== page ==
Working Paper

Lost Ecosystem Goods and Services as a Measure of Marine Oil Pollution Damages

May 20, 2010 | James W. Boyd

Abstract

The paper addresses the definition and measurement of liability for marine oil pollution accidents. The economic value of lost or injured ecosystem goods and services is argued to be the most legally, economically, and ecologically defensible measure of damages. This is easier said than done, however. Calculating lost ecological wealth with any precision is an enormous scientific and economic undertaking. The paper proposes practical ways to improve our futureability to calculate such losses.

As the full scope of injuries arising from the BP Deepwater Horizon oil spill in the Gulf of Mexico becomes more apparent, issues of liability will play a critical role in the cleanup. But what is the best way to measure the damages caused by the spill, in ecological and economic terms?  A disaster of this scale will quickly push our powers of ecological assessment to their limits.

In a new discussion paper, "Lost Ecosystem Goods and Services as a Measure of Marine Oil Pollution
Damages," RFF Senior Fellow James Boyd explains the concept of lost ecological wealth and its relevance to measurement of natural resource damages, showing how the gulf coast oil spill could change the equation.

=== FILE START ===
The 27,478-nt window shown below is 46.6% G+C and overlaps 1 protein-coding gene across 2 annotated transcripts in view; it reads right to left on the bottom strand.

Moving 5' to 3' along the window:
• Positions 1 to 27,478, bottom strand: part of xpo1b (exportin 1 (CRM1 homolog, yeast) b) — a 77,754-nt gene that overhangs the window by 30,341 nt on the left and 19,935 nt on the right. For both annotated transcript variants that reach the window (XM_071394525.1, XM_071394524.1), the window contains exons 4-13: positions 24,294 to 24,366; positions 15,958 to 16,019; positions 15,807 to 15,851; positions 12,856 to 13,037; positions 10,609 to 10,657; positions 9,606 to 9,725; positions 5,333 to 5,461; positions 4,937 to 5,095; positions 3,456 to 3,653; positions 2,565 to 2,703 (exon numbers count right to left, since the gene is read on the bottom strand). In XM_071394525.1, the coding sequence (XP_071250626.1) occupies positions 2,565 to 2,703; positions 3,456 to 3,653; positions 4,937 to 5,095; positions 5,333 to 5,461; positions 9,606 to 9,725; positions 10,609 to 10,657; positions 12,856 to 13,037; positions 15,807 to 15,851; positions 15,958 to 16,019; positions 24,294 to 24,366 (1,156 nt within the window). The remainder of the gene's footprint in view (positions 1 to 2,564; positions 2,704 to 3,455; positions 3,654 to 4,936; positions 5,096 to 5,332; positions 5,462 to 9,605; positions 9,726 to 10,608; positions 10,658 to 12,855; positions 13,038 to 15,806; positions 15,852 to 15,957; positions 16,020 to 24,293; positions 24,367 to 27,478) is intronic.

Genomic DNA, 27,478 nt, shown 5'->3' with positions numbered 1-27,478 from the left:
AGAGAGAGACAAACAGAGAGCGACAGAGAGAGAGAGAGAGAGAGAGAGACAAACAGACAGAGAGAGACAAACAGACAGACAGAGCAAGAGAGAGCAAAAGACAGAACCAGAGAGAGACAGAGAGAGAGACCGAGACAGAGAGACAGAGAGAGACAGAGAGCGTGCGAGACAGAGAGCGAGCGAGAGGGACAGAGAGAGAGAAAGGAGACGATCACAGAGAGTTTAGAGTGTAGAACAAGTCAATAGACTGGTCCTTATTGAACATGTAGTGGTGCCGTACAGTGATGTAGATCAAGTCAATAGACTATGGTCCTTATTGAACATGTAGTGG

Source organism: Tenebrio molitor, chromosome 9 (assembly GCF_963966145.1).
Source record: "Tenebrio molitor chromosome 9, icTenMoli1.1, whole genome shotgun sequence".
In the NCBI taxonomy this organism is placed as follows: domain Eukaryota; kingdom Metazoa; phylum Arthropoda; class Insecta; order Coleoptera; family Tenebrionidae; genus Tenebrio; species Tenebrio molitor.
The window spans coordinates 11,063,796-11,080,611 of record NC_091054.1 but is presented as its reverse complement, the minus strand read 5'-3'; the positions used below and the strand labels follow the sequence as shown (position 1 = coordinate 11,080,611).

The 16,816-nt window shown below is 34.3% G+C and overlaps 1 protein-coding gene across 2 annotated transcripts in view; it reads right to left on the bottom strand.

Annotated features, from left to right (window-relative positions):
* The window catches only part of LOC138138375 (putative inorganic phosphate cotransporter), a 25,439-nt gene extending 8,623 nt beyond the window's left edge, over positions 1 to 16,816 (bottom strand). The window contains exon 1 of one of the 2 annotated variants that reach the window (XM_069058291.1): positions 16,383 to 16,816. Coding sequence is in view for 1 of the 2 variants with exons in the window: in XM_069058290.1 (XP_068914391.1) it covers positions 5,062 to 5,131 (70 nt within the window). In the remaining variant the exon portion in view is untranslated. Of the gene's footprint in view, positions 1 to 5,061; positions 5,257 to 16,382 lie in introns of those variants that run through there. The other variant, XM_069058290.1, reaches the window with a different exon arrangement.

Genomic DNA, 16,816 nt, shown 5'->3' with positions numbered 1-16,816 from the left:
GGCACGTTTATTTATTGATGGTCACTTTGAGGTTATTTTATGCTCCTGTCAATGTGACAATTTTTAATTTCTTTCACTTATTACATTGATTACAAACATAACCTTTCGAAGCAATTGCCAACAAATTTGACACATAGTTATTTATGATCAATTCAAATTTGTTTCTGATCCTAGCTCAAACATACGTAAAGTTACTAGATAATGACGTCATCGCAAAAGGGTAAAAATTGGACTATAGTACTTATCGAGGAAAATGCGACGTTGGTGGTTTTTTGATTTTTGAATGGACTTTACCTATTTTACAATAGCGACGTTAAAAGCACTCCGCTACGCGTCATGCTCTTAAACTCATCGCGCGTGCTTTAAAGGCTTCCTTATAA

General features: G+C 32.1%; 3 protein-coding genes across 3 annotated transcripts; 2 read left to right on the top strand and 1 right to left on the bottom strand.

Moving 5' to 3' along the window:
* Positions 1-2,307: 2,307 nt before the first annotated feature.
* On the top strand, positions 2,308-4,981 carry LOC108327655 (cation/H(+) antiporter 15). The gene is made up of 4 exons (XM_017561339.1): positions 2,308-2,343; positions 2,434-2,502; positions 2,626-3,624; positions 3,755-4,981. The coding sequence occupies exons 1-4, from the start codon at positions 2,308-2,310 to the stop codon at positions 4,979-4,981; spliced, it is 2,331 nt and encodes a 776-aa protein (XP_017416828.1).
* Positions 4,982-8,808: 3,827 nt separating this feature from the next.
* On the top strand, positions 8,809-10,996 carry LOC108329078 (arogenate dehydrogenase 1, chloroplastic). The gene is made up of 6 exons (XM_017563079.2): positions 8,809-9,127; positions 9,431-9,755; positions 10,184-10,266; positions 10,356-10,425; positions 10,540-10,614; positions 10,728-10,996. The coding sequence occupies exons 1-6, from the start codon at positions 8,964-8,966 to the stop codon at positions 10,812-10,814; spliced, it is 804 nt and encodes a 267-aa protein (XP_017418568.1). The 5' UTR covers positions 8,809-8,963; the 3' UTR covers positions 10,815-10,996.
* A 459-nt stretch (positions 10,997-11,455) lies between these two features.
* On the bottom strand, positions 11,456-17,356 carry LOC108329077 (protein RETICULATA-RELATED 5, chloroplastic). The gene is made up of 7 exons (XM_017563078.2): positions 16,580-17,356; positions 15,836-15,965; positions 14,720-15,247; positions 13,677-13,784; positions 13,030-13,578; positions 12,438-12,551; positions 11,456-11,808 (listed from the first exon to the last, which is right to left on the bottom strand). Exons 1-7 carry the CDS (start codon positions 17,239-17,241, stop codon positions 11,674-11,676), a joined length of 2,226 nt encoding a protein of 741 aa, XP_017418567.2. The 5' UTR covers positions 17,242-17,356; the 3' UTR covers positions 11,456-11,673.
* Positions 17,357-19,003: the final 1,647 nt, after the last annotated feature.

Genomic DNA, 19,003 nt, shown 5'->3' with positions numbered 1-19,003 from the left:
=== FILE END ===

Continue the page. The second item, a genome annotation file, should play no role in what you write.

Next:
Boyd says that complex natural systems, like those on the gulf coast, stymie the search for clear causal relationships between a spill and many of the damages they cause. The public should expect protracted and wasteful conflict over the injuries caused by the Deepwater Horizon spill, largely because the data and science necessary to resolve such conflicts is simply unavailable. A meaningful penalty is surely called for, says Boyd, but economic and scientific limits in this area mean the scale of that penalty is more likely to be resolved through political judgment than technical calculation. Research on ecosystem goods and services and their role in assessment of natural resource damages is a growing science and deserves more support from both the private and public sectors.  Without that support, we will be as blind to the social costs of future accidents as we are about the costs of the current tragedy.

For more analysis on this issue, visit RFF's deepwater drilling page.